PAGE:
You enter the Oubliette, you're immediately beset by enemies. You're unarmed and things are still pretty linear right now; you wind up just making a mad dash "forward," naturally learning to use the dodge roll because it's the only thing you have to keep yourself alive. This teaches you - the timing, the spacing, the i-frames, and since you will take hits, it also encourages you to learn to work with the dodge regen and use that to stay alive. You cross the length of the Oubliette and wind up reaching another safe room, which contains a checkpoint thingy (because you should die when you first start trying to handle combat, and this teaches you that death isn't that big a deal) and the starter pistol.

With the starter pistol, you can leave this room and start fighting the things that you were fleeing - very basic, easy foes. After making your way a few rooms back, there's a cave blocked by a destructible barrier, and the pistol enables you to enter that; this cave is a fairly short area, but it lets you make your way onto the upper level of the room you entered the cave from, and from there you can explore "backstage" areas of the other Oubliette chambers until you make your way to an unfamiliar room. The foes here should be a bit more complex, but still very manageable; the goal should be that you impress yourself by not dying in this fight. It does, however, instill in you an appreciation for the advantages offered by proper control of space and target prioritization, and it makes it clear that the best possible move if you're in a tight spot is "kill literally anything."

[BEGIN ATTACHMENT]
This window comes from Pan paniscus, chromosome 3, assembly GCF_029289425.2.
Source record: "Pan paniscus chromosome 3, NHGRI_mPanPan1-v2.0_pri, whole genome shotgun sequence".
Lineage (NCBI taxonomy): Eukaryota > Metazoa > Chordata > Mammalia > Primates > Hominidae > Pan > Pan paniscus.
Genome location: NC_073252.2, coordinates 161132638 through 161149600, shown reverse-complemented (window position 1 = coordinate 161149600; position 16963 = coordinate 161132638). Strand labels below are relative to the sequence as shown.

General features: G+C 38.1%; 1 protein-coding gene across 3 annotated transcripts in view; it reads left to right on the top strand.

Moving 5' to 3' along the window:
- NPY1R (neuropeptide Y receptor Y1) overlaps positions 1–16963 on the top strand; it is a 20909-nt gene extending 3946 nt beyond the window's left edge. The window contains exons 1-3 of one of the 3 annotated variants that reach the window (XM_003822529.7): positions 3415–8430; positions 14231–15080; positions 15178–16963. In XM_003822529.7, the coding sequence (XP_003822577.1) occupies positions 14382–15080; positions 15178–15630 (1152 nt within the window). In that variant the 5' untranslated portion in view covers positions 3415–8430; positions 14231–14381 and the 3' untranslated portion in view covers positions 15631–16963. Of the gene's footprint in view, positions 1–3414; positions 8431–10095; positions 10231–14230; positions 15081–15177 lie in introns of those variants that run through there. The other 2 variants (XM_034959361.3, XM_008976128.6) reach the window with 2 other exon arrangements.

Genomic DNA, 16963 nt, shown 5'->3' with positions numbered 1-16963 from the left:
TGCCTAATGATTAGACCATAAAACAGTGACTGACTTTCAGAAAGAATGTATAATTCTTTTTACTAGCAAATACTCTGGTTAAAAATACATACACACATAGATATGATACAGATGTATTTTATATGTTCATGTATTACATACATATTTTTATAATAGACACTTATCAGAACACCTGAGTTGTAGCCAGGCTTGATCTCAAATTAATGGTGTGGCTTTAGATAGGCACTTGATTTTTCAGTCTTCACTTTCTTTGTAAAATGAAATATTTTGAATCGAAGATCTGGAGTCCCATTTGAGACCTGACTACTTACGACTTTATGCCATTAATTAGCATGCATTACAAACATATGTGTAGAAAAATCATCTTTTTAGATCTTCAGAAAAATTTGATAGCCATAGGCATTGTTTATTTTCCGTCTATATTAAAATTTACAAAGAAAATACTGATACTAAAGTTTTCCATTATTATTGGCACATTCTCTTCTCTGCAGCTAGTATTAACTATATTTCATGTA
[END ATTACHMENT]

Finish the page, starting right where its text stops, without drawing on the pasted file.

After this slightly steeper challenge, there's a very simple puzzle. This space feels a bit more "definite" from here on out; you enter a room with a valley that's spanned by a clockwork bridge which is currently unusable, and you have to turn interconnecting gearwheels to try and get each of the separate platforms that constitute the thing to be in the down position at the same time. From here, you go through a largeish room without any real enemies or puzzle elements or anything - just an atmospheric space that's supposed to get you relaxed, get your guard down; the intro's gone on long enough now that you're probably feeling like it's gotta be about over, and you did a harder fight and then opened a "door" back there, and this area feels different from the earlier ones, so there's probably, like, a cutscene or some shit?

End of this room, cross into the next: you're shut in a tight space with an endgame enemy. It wrecks your shit. You come to, washed ashore on the beach in the starting village; a set of cutscenes follows that gives you your first energy-consuming weapon and your first Taboo, then sets you loose on the world.

Mostly unrelated: Thinking it over, I'm gonna kill the minimap. I'm glad it's a horrible broken piece of shit, because that's prompted me to ask why I have a minimap. But in truth I really don't need it, and I think I can produce a stronger game without it. Navigating the world is a skill the player needs to develop, and for my part as the [LITERALLY EVERYTHING] I need to design a world that's navigable; that's, if complex, comprised of distinct, memorable spaces that intersect in ways that make intuitive sense - no identikit corridors; every room is distinct. The minimap would only serve as a crutch to let me get away with inferior world design, then; it's going.